Whether the child lived an hour, a year or a decade or more, I’ve haven’t heard a parent say that it wasn’t worth it. But I know many have, in their own quiet thoughts or anguished prayers, agonized over the notion that if I had never known and loved, I wouldn’t hurt so much now.
Like I said, for myself and those in my circle, the heart wrenching answer is it was – it is – worth it. No one would trade away the memories and the path shared just to be free of the pain.
When Ben died, many people, knowing he was adopted, asked us how long we had “had” him. Ben was six when we picked him up from his escort at the Seattle airport. He had a life before us. Six years later, we laid him to rest next to his brother Josh.
These two events are like bookends that encapsulate the time he spent with us. Looking back, it’s sometimes like a surreal memory, as if the Ben “scene” was spliced into our family history by an editor that thought it would make the story more interesting.
I’ve already said it was worth it; but what if we hadn’t found Ben – hadn’t even looked for him? What would be different?
Though one of life’s miraculous coincidences, we received a packet with the profiles of disabled orphans from an international adoption agency. The first thing we would have missed is having the Spirit of the Lord speak to our 10 year old daughter that Bum Keun was her brother. The next thing that we would have missed was having a 7 year old son moved to take up a collection to fund the heart surgery that this little boy with Down syndrome needed but couldn’t get in Korea.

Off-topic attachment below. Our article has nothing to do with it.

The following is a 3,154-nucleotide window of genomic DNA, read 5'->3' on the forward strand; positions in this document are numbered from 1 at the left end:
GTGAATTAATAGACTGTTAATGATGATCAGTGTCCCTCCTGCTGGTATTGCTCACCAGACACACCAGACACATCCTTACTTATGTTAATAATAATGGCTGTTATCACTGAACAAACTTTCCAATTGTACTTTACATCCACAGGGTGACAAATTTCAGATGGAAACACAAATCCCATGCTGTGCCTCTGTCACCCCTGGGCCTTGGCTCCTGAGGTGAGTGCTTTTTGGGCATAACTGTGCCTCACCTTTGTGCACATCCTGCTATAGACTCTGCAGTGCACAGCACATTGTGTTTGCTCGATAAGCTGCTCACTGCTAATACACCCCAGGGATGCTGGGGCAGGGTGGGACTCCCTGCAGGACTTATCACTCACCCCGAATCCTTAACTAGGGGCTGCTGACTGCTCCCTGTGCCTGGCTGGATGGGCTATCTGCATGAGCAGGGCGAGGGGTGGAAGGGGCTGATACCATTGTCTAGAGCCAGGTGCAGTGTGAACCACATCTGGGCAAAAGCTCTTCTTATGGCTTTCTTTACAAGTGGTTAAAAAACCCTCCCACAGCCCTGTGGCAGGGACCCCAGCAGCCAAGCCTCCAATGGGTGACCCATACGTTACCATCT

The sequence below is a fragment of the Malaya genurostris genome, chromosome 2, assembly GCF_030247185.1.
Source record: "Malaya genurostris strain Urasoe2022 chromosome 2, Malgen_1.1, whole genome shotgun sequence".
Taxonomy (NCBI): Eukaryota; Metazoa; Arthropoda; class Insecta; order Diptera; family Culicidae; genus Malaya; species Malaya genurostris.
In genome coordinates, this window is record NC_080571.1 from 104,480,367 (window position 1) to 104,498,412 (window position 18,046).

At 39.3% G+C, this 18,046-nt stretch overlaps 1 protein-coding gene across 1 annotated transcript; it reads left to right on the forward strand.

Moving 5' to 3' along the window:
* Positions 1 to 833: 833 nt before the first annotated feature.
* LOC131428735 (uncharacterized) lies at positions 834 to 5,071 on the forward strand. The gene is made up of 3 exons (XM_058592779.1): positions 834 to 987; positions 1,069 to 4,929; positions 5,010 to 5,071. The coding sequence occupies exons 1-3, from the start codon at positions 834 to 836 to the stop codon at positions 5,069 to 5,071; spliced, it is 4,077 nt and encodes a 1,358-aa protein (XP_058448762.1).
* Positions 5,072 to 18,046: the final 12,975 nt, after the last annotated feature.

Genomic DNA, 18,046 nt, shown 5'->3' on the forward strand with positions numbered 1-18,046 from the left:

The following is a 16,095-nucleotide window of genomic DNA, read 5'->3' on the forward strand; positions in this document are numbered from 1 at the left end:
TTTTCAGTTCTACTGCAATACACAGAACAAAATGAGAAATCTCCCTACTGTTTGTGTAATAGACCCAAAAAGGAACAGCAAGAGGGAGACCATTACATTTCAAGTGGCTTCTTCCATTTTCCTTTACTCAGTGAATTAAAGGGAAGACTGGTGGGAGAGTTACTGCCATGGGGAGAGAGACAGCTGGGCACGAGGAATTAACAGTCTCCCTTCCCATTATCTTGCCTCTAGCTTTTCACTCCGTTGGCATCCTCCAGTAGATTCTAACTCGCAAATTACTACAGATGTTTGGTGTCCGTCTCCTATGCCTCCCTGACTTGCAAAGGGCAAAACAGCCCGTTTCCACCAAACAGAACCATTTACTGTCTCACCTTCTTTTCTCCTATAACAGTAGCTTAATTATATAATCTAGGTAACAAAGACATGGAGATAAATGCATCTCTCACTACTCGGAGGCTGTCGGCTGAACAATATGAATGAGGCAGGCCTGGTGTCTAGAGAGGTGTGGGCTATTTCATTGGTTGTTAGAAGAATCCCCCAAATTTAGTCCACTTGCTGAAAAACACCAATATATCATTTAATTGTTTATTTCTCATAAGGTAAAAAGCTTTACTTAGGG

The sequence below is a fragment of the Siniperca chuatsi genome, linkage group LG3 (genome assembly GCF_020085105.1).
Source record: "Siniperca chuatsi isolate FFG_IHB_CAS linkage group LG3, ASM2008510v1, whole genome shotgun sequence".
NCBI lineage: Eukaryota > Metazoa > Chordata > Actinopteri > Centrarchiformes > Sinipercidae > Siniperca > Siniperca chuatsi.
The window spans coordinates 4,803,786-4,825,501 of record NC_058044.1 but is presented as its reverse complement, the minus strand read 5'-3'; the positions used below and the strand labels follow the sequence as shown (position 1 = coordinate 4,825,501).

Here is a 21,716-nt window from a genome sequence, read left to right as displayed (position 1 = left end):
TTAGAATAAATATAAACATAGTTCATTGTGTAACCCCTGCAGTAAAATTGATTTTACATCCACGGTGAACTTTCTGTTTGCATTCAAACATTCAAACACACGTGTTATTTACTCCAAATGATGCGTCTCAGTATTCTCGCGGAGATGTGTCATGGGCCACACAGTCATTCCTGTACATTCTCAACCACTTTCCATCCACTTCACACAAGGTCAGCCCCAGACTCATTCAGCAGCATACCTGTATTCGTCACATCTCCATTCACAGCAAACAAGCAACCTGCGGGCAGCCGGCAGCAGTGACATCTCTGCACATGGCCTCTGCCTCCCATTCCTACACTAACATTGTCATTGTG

Perhaps the biggest miracle was softening my heart. I had 5 kids – that seemed like plenty. You know this is permanent – not like that free kitten you got from the nice lady at Albertsons that we were allergic to. And there’s no way in heck I want to take on another kid with Downs, especially one with serious medical conditions – that’s a lot of work and a major commitment. And this will cost a lot of money.
A sweet wife and five kids lovingly encouraged me to Ask. After a few days I relented. As we knelt down I intended to put God on notice that I was going to consider this thing. Seconds later I realized this was one of those “what matter of man ought ye to be” moments and Ben became part of the family.
The condensed version is that it took a year and a half to get Ben home. Turns out his heart and lungs were OK, but the “strange behavior” noted in his Korean medical reports was autism. Frankly, life with Ben was never easy – well, with the exception that when he was tired he put himself to bed, something we never enjoyed with any of the other kids.
There were a lot of medical, educational and behavioral struggles. He was never completely potty-trained. But you know, his smile and little laugh made it worth it for everyone. Josh did ask when Ben was going home to Korea a couple of times, but when we explained that Ben was part of the family just like the rest of the kids, he was cool with it.
Even the long wait to get Ben to America was worth it because our adoption paperwork was still current when Sadie was born and we were able to bring that miracle into our home and hearts the very next day.
Ben’s last months were so hard as he struggled with leukemia. It was heart wrenching to see him in such pain. Our home became a cancer ward as we administered IV medication, oxygen and nutrition round the clock. Again, everyone pitched in and no one complained. We all counted Ben’s life as having been well worth the price we paid.
All worth it.